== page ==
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ARS Home » Plains Area » Bushland, Texas » Conservation and Production Research Laboratory » Soil and Water Management Research » Research » Publications at this Location » Publication #344247

Research Project: Precipitation and Irrigation Management to Optimize Profits from Crop Production

Location: Soil and Water Management Research

Title: Evaluation of the oceanic nino index as a decision support tool for winter wheat cropping systems in the Texas High Plains using SWAT

Author
item Marek, Gary
item Baumhardt, Roland - Louis
item Brauer, David - Dave
item Gowda, Prasanna
item Mauget, Steven
item Moorhead, Jerry - Jed

Submitted to: Computers and Electronics in Agriculture
Publication Type: Peer Reviewed Journal
Publication Acceptance Date: 6/12/2018
Publication Date: 6/22/2018
Citation: Marek, G.W., Baumhardt, R.L., Brauer, D.K., Gowda, P., Mauget, S.A., Moorhead, J.E. 2018. Evaluation of the oceanic nino index as a decision support tool for winter wheat cropping systems in the Texas High Plains using SWAT. Computers and Electronics in Agriculture. 151: 331-337. doi.org/10.1016/j.compag.2018.06.030.

Interpretive Summary: Decades of pumping with minimal recharge has resulted in declining levels of the Ogallala Aquifer in the Texas High Plains. A gradual transition to more dryland management systems including winter wheat cropping rotations is expected. Precipitation forecasting approaches may help producers manage crops accordingly. The Oceanic Nino Index (ONI) was evaluated for predicting relatively wet (El Nino) and dry (La Nina) phases of the El Nino Southern Oscillation (ENSO) using historical measured precipitation data from the USDA-ARS CPRL at Bushland, TX. Results suggested that the sporadic and uncertain nature of precipitation in the Texas High Plains outweighed the ONI signal for the winter wheat growing season. However, analysis of simulated yield values using the Soil and Water Assessment Tool (SWAT) revealed a reduced likelihood of lower yields for El Nino phases.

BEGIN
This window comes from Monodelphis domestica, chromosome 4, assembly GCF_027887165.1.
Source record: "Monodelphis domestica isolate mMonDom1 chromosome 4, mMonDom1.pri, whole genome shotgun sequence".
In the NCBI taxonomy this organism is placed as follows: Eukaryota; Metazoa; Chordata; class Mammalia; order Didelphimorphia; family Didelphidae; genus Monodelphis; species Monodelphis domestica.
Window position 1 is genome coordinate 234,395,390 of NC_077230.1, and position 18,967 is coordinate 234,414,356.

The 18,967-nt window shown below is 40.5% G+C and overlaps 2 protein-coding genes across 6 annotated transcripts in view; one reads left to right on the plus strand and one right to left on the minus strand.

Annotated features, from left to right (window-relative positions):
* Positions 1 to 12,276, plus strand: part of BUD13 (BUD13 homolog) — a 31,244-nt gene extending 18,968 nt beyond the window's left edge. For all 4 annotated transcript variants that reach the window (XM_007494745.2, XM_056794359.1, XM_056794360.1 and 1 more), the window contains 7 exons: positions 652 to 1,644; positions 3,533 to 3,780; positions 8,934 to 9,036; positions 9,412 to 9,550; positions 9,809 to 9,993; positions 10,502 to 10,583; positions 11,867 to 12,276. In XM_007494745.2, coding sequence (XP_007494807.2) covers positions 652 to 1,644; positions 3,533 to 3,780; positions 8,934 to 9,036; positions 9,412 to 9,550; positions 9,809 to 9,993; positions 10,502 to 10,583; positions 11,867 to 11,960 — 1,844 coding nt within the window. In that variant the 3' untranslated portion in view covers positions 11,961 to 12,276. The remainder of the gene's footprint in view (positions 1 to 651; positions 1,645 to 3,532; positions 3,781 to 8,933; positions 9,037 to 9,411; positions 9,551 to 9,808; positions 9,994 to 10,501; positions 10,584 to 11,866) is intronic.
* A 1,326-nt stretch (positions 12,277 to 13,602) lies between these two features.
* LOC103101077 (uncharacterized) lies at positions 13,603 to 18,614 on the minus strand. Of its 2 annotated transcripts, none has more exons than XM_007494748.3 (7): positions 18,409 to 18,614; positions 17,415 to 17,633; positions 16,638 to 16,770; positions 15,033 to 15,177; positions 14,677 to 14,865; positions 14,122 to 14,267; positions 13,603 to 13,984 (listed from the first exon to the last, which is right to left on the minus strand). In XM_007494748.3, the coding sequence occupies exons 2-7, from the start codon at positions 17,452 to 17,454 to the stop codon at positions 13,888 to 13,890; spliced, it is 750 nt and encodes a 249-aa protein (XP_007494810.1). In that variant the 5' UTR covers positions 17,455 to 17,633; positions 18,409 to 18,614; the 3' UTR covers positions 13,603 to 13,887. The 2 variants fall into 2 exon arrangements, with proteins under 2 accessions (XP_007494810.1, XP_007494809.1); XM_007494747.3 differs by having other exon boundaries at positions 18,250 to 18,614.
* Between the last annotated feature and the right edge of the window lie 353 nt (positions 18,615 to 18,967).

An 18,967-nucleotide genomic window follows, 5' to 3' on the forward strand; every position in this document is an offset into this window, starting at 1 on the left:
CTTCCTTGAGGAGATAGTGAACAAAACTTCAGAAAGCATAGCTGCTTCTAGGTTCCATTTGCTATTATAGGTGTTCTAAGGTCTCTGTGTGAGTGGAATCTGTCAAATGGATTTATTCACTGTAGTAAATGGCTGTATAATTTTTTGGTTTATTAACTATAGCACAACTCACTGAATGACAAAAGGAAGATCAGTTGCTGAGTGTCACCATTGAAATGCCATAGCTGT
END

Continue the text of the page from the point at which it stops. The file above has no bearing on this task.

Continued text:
Technical Abstract: The semi-arid Texas High Plains has experienced decreasing well capacities due to decades of pumping with limited recharge. Improvements in water use efficiency and advances in drought tolerant crop varieties have improved water use efficiency. However, a gradual transition of irrigated lands to dryland management systems is expected for many areas in the region within the coming decades. Producers may elect to allocate more acreage to dryland crops such as winter wheat during this transition. Precipitation forecasting approaches may aid producers when considering planting acreage and additional inputs. Classifications of the El Nino Southern Oscillation (ENSO) periods have been associated with seasonal fluctuations of precipitation in North America. In this study, the Oceanic Nino Index (ONI), used to classify El Nino and La Nina phases of the ENSO, was evaluated for predicting growing season precipitation for winter wheat using measured data from the USDA-ARS Conservation and Production Laboratory (CPRL) for 1950-2015. Although not statistically significant, probability exceedance plots revealed a plausible correlation between precipitation and ONI classifications. Corresponding winter wheat yields were also simulated using the Soil and Water Assessment Tool (SWAT) model using both continuous and single-year scenarios designed to determine the effects of antecedent soil water resulting from inter-seasonal precipitation and residual soil water. The sporadic and uncertain nature of precipitation appears to outweigh the ONI signal for prediction of precipitation for the winter wheat growing season in the Texas High Plains. However, minimum yield values associated with El Nino phase classifications were nearly three times those of La Nina and phase neutral values, suggesting that ONI-based predictions of El Nino conditions have less likelihood of lower yields. This finding provides some support for the ONI as a decision support tool for the planting of increased acreage and/or additional inputs for winter wheat crops in the Texas Panhandle.